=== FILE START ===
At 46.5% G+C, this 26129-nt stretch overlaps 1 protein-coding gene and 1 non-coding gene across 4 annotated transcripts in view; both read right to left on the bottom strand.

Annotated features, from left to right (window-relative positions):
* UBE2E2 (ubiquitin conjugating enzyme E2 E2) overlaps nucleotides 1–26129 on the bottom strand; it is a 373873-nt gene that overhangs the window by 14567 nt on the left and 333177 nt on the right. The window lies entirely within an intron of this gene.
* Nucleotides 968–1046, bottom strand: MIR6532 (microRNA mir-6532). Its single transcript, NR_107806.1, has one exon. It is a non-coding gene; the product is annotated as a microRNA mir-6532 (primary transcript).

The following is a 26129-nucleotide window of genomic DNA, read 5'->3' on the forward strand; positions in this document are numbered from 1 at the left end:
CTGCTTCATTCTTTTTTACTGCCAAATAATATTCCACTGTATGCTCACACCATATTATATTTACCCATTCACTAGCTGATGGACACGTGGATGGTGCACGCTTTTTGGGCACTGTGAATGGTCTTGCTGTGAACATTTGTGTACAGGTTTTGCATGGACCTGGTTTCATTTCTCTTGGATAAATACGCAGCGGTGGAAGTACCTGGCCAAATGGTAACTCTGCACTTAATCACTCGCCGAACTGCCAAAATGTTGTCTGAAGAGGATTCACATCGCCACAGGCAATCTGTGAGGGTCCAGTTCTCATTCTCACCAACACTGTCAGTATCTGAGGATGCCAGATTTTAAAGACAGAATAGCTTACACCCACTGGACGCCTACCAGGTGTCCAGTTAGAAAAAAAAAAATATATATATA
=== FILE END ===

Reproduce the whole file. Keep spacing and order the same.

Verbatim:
At 46.5% G+C, this 26129-nt stretch overlaps 1 protein-coding gene and 1 non-coding gene across 4 annotated transcripts in view; both read right to left on the bottom strand.

Annotated features, from left to right (window-relative positions):
* UBE2E2 (ubiquitin conjugating enzyme E2 E2) overlaps nucleotides 1–26129 on the bottom strand; it is a 373873-nt gene that overhangs the window by 14567 nt on the left and 333177 nt on the right. The window lies entirely within an intron of this gene.
* Nucleotides 968–1046, bottom strand: MIR6532 (microRNA mir-6532). Its single transcript, NR_107806.1, has one exon. It is a non-coding gene; the product is annotated as a microRNA mir-6532 (primary transcript).

The following is a 26129-nucleotide window of genomic DNA, read 5'->3' on the forward strand; positions in this document are numbered from 1 at the left end:
CTGCTTCATTCTTTTTTACTGCCAAATAATATTCCACTGTATGCTCACACCATATTATATTTACCCATTCACTAGCTGATGGACACGTGGATGGTGCACGCTTTTTGGGCACTGTGAATGGTCTTGCTGTGAACATTTGTGTACAGGTTTTGCATGGACCTGGTTTCATTTCTCTTGGATAAATACGCAGCGGTGGAAGTACCTGGCCAAATGGTAACTCTGCACTTAATCACTCGCCGAACTGCCAAAATGTTGTCTGAAGAGGATTCACATCGCCACAGGCAATCTGTGAGGGTCCAGTTCTCATTCTCACCAACACTGTCAGTATCTGAGGATGCCAGATTTTAAAGACAGAATAGCTTACACCCACTGGACGCCTACCAGGTGTCCAGTTAGAAAAAAAAAAATATATATATA